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The Effects of the Dutch national guideline on the management of employees with mental health problems by occupational physicians.


- candidate number1193
- NTR NumberNTR119
- ISRCTNISRCTN34887348
- Date ISRCTN created20-dec-2005
- date ISRCTN requested18-okt-2005
- Date Registered NTR14-aug-2005
- Secondary IDsN/A 
- Public TitleThe Effects of the Dutch national guideline on the management of employees with mental health problems by occupational physicians.
- Scientific TitleThe Effects of the Dutch national guideline on the management of employees with mental health problems by occupational physicians.
- ACRONYMN/A
- hypothesisTreatment according to the Dutch National Guideline on the Management of Employees with Mental Health Problems by Occupational Physicians will cause less work disability than treatment according to usual care, with minimal involvement of the occupational physician and frequent referral to a psychologist.
- Healt Condition(s) or Problem(s) studiedMental health problems
- Inclusion criteria1. Physical or mental health symptoms which cause suffering or malfunctioning for the patient;
2. Disability to work on the moment of inclusion by the occupational physician.
- Exclusion criteria1. Symptoms are caused by a physical disorder;
2. Disagreement about the diagnosis by the occupational physician and the patient;
3. Mistrust between occupational physician and patient;
4. Earlier inclusion in the study.
- mec approval receivedyes
- multicenter trialno
- randomisedyes
- masking/blindingSingle
- controlActive
- groupParallel
- Type2 or more arms, randomized
- Studytypeintervention
- planned startdate 1-jan-2002
- planned closingdate1-jan-2006
- Target number of participants200
- InterventionsTreatment according to the Dutch national guideline on the management of employees with mental health problems by occupational physicians.
This guideline focuses on four aspects of the management of mental health problems.
First, the occupational physician acknowledges the interaction between the disabled employee and his surroundings (work, personal and care).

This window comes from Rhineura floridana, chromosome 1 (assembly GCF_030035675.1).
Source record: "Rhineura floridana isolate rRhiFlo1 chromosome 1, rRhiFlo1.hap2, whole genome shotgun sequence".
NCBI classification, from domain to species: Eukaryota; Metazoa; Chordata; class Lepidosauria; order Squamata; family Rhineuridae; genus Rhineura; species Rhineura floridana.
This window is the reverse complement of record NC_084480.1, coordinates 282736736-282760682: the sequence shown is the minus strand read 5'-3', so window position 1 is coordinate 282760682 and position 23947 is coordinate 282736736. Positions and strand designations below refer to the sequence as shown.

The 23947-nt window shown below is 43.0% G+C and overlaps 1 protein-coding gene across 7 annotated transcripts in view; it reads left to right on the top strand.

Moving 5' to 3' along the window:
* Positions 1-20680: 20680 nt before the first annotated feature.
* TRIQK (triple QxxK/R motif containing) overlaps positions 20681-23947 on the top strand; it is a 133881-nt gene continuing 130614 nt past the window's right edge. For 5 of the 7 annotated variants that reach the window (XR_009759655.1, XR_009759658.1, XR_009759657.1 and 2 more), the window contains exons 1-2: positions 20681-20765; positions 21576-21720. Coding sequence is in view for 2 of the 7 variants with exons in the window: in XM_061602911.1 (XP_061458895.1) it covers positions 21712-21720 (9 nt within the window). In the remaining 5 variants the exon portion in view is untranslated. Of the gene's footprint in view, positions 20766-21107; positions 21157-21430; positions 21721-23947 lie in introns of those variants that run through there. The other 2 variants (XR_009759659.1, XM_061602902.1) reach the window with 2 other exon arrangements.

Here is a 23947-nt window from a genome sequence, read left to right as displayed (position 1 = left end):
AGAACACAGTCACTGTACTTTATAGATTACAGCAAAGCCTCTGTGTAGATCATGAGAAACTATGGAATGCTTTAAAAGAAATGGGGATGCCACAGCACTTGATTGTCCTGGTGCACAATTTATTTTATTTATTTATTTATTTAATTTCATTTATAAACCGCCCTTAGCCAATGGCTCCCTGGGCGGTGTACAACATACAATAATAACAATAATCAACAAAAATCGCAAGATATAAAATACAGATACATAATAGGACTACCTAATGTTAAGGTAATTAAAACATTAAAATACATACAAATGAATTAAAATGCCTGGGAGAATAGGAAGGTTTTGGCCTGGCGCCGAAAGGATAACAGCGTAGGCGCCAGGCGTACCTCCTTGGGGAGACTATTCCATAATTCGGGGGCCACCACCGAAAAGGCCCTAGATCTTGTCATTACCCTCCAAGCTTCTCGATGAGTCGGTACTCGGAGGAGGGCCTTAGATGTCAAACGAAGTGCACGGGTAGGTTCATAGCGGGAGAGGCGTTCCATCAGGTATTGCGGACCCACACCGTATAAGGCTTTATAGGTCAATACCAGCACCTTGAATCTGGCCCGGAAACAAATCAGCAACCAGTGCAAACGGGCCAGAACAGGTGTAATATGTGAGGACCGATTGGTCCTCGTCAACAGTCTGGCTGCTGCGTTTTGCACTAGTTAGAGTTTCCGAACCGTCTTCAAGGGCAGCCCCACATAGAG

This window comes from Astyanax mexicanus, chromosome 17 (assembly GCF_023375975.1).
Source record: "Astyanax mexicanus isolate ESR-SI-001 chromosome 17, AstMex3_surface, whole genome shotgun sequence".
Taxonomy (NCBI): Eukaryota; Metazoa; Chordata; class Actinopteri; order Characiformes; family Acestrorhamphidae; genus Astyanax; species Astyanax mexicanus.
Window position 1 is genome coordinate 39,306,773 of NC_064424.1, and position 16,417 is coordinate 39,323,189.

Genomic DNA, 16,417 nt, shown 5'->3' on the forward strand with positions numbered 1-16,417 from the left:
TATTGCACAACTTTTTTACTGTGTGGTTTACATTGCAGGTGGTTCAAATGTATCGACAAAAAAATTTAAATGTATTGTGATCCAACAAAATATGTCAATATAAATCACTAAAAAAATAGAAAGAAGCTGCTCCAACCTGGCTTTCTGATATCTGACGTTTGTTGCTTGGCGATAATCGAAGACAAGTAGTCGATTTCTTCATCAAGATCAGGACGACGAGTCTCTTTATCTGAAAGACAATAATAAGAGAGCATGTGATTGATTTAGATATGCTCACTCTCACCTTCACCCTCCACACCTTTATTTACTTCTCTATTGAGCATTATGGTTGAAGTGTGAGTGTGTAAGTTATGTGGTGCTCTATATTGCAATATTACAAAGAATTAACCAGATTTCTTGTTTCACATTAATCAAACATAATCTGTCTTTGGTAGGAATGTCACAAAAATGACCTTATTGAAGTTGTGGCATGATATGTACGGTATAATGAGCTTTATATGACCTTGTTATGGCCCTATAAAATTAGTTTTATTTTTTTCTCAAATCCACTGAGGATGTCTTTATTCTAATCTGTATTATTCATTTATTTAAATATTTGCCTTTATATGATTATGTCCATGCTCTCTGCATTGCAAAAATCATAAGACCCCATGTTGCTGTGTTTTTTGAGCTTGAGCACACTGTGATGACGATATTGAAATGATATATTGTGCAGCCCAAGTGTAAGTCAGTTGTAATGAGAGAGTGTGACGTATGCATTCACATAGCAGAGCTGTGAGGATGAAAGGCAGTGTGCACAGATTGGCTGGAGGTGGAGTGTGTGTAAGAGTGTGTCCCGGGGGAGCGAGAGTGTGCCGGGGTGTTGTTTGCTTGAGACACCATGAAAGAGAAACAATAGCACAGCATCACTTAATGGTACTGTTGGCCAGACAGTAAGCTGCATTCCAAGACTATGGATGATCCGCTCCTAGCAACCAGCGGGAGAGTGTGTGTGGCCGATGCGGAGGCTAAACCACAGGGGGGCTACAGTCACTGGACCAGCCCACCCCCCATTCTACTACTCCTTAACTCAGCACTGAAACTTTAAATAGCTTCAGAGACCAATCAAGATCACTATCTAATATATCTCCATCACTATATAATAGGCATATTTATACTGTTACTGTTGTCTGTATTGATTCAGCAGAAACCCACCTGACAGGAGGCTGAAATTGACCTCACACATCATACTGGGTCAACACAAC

Second, a simplified classification of mental health problems is introduced, with only four categories.
Third, the occupational physician acts as case manager, who intervenes when recovery stagnates.
Finally, the occupational physician may also act as care manager by counseling employees with work related problems.
- Primary outcomeReturn to work.
- Secondary outcome1. Patient satisfaction;
2. Satisfaction of the employer;
3. Evaluation of the occupational physician;
4. Cost benefits.
- TimepointsN/A
- Trial web siteN/A
- statusstopped: trial finished
- CONTACT FOR PUBLIC QUERIESMSc. David S. Rebergen
- CONTACT for SCIENTIFIC QUERIESMSc. David S. Rebergen
- Sponsor/Initiator VU University Medical Center, VU University Medical Center, EMGO+ Institute
- Funding
(Source(s) of Monetary or Material Support)
Ministry of Internal Affairs , OHSS committee
- PublicationsBMC Public Health. 2007 Jul 26;7:183.
- Brief summaryMental health problems often lead to prolonged sick leave. In the Netherlands, mental health problems are responsible for approximately one third of all employees disabled for over a year.
Many share the view that better treatment and early intervention could prevent long lasting disability. Early 2000, the Dutch Association of Occupational Physicians (NVAB) has published an authorized guideline concerning the management of employees with mental health problems by occupational physicians.


In a randomized controlled trial (RCT), the effects of the guideline on sick leave and work disability of employees with mental health problems will be assessed.
Subjects in the intervention group will be treated by occupational physicians, who are trained in the use of the guideline (n=100).
The control group (n=100) will receive usual care, with minimal involvement of the occupational physician and frequent referral to a psychologist. In addition, all employees with mental health problems who not participated in the RCT will be included in a cohort study. Subjects will be recruited from two Dutch police departments.


Between January 2002 and January 2005 489 policemen were absent of work because of mental health problems. Of these, 231 (47%) enrolled in the RCT. Final results of the study, including the results of the RCT, will be available in 2006.
- Main changes (audit trail)
- RECORD11-aug-2005 - 16-okt-2008


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